What is the role of AIDS in the development of chronic Addison disease?

Updated: Mar 11, 2020
  • Author: George T Griffing, MD; Chief Editor: Romesh Khardori, MD, PhD, FACP  more...
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Answer

Acquired immunodeficiency syndrome (AIDS) [28, 29, 30]

  • The adrenocortical insufficiency in patients with AIDS tends to occur late and usually in the setting of a low CD4 cell count.

  • It is caused by opportunistic infections such as cytomegalovirus, Mycobacterium avium intracellulare, cryptococci, or Kaposi sarcoma.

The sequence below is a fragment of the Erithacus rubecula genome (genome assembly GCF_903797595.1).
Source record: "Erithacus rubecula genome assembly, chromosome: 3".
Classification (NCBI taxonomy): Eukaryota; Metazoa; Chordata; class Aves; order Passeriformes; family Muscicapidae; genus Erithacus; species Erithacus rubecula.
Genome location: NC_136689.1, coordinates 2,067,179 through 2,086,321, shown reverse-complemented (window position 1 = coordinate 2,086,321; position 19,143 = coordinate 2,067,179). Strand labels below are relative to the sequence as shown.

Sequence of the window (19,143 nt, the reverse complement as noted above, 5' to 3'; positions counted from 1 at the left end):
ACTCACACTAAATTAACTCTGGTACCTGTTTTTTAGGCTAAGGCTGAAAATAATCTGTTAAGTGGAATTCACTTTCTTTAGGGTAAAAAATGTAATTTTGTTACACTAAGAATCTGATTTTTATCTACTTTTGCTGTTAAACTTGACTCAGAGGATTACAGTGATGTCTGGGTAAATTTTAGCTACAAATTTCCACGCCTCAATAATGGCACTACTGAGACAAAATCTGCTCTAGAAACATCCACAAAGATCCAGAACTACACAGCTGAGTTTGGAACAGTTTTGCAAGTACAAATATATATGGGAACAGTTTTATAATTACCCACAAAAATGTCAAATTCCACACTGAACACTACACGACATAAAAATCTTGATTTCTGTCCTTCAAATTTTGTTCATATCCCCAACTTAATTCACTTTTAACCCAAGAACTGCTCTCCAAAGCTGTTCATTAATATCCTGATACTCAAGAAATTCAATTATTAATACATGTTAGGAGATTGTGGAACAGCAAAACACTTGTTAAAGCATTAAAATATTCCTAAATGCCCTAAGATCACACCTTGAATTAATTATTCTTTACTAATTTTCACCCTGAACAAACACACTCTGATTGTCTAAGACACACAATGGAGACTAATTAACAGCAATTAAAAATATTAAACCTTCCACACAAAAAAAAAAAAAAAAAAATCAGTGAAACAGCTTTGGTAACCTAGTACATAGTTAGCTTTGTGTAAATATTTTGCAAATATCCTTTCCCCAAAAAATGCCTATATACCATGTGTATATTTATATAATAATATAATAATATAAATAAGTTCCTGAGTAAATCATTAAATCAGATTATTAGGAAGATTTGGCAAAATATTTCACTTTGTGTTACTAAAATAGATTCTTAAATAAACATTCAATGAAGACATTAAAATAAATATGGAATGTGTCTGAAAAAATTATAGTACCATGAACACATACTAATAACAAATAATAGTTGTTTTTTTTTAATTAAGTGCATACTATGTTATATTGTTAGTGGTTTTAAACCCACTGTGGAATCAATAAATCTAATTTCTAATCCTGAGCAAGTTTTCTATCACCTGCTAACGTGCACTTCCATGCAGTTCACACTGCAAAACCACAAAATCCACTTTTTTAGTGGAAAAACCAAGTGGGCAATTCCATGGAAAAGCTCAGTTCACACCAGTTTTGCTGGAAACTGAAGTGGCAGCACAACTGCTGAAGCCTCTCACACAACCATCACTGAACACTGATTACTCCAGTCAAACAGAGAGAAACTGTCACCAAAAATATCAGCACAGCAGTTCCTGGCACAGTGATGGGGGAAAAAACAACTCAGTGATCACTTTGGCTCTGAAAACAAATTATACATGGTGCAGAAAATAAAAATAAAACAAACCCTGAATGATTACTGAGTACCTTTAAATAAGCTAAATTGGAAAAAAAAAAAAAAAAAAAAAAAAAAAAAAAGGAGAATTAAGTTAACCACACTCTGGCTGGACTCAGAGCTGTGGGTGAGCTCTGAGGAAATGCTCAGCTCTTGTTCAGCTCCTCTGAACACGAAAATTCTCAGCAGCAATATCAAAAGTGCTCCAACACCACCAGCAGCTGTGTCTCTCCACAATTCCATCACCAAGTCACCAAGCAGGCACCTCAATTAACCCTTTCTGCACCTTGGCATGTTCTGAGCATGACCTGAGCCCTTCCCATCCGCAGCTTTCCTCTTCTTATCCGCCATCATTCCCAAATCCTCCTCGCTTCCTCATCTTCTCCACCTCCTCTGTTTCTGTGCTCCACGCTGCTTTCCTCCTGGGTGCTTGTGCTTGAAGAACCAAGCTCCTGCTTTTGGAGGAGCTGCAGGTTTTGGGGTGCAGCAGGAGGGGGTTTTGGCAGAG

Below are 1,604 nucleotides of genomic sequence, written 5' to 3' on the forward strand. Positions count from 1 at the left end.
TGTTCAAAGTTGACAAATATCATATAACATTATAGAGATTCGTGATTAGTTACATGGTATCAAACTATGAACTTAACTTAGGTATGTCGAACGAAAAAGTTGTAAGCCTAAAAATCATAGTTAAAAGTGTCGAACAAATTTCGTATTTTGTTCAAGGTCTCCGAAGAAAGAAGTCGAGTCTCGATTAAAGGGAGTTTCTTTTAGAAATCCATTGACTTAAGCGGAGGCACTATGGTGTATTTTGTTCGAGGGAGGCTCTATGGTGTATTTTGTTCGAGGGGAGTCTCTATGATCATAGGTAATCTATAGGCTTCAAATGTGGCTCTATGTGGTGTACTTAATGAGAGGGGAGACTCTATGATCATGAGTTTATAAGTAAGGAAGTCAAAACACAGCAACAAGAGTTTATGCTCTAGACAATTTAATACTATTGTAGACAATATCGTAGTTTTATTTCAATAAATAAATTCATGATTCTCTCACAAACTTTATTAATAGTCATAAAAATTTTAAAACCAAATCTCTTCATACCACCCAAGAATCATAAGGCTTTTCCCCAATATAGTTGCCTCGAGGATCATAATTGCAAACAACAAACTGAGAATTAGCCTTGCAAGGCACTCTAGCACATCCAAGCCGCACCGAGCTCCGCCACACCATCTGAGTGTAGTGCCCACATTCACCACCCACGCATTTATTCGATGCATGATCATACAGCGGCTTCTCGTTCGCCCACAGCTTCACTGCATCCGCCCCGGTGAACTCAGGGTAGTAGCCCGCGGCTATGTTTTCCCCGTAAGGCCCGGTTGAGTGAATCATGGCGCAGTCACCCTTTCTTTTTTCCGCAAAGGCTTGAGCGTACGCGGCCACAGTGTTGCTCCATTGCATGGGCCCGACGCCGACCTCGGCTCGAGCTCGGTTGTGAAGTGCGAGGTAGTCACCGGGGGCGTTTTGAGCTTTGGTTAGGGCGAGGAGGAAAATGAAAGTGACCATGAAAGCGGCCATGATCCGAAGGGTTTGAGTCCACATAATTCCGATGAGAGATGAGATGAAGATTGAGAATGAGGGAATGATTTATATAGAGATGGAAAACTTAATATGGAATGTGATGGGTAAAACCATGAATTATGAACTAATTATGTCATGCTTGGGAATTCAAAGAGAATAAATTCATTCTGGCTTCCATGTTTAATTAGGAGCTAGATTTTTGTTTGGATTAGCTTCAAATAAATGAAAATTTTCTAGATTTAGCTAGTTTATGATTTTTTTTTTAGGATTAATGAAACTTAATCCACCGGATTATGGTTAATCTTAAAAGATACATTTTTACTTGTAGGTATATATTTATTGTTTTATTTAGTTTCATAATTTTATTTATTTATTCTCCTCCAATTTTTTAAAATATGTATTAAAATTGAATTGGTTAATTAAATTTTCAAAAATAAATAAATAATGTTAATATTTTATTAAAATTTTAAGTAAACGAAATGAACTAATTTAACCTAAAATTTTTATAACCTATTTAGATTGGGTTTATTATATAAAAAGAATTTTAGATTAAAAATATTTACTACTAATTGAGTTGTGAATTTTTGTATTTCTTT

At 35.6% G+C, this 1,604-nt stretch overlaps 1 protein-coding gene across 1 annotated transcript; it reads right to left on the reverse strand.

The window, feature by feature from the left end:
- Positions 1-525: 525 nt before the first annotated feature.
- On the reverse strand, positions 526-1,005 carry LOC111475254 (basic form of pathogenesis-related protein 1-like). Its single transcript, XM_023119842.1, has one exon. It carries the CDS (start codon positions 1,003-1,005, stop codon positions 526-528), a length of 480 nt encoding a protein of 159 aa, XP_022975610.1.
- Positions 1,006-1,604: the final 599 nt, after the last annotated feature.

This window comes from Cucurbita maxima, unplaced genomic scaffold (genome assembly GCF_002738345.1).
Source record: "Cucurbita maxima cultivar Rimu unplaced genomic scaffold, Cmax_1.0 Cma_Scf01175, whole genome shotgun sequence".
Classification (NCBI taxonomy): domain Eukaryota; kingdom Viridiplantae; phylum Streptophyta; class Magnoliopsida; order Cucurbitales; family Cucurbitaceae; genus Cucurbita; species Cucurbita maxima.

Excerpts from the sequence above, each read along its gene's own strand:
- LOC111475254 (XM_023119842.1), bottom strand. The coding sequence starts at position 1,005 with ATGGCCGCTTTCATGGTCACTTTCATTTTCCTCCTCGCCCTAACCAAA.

• Adrenocortical hypofunction in patients with HIV may be due to glucocorticoid resistance syndrome. These patients tend to present with features of adrenocortical insufficiency and mucocutaneous hyperpigmentation but also with increased plasma and urinary cortisol levels and a slight elevation in ACTH levels. Hyperpigmentation in patients with HIV is thought to be due to elevated alpha-interferon levels.

  • Another possible cause of adrenocortical insufficiency in patients with AIDS is the use of megestrol acetate (Megace) as an appetite stimulant to stem HIV wasting disease. However, this causes secondary adrenocortical insufficiency and not Addison disease. The glucocorticoid effect of megestrol acetate suppresses pituitary ACTH production and leads to secondary adrenocortical insufficiency.


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